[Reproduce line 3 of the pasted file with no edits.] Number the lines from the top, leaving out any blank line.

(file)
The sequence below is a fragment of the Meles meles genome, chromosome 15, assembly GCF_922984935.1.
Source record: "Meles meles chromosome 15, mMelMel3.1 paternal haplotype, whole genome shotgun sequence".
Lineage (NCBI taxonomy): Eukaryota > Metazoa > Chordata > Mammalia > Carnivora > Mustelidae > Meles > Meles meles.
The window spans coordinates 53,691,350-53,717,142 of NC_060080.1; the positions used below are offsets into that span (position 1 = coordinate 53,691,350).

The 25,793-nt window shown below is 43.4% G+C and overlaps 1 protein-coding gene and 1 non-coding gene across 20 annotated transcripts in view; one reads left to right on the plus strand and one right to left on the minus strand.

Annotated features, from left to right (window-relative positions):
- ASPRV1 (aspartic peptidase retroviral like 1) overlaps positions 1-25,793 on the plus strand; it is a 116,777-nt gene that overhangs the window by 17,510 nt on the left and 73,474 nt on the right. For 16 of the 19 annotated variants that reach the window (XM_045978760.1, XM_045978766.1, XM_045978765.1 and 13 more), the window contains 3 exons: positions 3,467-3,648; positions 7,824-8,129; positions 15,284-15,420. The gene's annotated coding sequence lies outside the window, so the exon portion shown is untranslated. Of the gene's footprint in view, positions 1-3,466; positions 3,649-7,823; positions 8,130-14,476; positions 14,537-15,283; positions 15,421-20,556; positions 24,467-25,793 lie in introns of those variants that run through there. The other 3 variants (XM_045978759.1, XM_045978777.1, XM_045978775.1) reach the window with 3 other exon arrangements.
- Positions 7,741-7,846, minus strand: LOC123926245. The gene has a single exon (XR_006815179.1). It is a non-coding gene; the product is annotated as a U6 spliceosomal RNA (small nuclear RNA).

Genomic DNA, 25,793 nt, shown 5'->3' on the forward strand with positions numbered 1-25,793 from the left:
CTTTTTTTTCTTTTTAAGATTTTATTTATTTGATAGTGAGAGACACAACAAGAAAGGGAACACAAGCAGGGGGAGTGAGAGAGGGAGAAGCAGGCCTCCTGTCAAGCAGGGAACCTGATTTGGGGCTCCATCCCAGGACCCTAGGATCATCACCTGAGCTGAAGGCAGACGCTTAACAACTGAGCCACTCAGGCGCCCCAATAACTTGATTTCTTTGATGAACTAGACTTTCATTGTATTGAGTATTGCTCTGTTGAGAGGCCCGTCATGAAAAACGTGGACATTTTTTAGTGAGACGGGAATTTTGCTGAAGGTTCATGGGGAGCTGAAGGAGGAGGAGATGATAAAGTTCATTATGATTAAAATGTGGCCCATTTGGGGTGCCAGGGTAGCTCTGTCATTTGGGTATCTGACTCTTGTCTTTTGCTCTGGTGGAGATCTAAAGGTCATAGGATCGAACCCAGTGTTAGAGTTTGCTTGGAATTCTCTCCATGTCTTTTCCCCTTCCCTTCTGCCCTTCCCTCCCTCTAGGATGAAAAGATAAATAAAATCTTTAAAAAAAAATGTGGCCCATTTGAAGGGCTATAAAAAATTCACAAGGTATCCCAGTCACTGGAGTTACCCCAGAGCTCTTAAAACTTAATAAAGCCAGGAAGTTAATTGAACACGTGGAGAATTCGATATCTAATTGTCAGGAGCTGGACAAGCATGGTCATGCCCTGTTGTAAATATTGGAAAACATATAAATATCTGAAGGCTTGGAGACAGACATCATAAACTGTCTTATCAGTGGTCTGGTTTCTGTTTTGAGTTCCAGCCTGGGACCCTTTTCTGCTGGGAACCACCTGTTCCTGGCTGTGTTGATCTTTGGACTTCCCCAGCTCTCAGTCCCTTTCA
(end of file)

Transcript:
Lineage (NCBI taxonomy): Eukaryota > Metazoa > Chordata > Mammalia > Carnivora > Mustelidae > Meles > Meles meles.